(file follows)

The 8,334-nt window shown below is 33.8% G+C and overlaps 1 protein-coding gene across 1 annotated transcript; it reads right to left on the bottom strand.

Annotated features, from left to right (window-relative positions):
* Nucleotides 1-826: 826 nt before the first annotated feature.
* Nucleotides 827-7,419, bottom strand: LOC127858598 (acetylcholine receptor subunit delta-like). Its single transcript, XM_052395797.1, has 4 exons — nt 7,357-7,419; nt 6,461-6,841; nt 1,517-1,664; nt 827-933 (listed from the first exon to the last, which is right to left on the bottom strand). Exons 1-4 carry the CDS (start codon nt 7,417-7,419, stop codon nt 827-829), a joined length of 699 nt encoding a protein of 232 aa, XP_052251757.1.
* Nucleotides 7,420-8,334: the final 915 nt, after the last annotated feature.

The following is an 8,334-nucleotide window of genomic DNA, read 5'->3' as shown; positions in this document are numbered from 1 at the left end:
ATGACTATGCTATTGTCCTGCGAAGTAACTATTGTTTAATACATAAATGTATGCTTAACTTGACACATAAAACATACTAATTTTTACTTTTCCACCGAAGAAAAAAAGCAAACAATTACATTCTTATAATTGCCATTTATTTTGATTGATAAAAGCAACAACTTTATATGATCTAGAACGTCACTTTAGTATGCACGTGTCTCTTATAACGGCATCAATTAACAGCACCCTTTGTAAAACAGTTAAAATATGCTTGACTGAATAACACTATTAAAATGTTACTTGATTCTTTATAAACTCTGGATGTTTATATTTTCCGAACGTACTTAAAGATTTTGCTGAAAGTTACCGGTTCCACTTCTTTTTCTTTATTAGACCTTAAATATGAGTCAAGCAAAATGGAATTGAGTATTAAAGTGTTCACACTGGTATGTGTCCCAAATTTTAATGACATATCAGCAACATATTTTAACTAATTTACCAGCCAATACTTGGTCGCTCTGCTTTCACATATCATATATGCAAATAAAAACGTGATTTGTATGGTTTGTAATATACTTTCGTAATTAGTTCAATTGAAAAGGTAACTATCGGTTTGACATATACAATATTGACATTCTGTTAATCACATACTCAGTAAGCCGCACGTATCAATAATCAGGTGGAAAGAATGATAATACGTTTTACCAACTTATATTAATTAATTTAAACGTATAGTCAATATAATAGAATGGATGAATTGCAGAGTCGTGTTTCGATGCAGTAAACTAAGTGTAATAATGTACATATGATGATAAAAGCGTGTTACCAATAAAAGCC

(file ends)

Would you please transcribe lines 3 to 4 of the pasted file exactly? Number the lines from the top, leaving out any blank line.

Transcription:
* Nucleotides 1-826: 826 nt before the first annotated feature.
* Nucleotides 827-7,419, bottom strand: LOC127858598 (acetylcholine receptor subunit delta-like). Its single transcript, XM_052395797.1, has 4 exons — nt 7,357-7,419; nt 6,461-6,841; nt 1,517-1,664; nt 827-933 (listed from the first exon to the last, which is right to left on the bottom strand). Exons 1-4 carry the CDS (start codon nt 7,417-7,419, stop codon nt 827-829), a joined length of 699 nt encoding a protein of 232 aa, XP_052251757.1.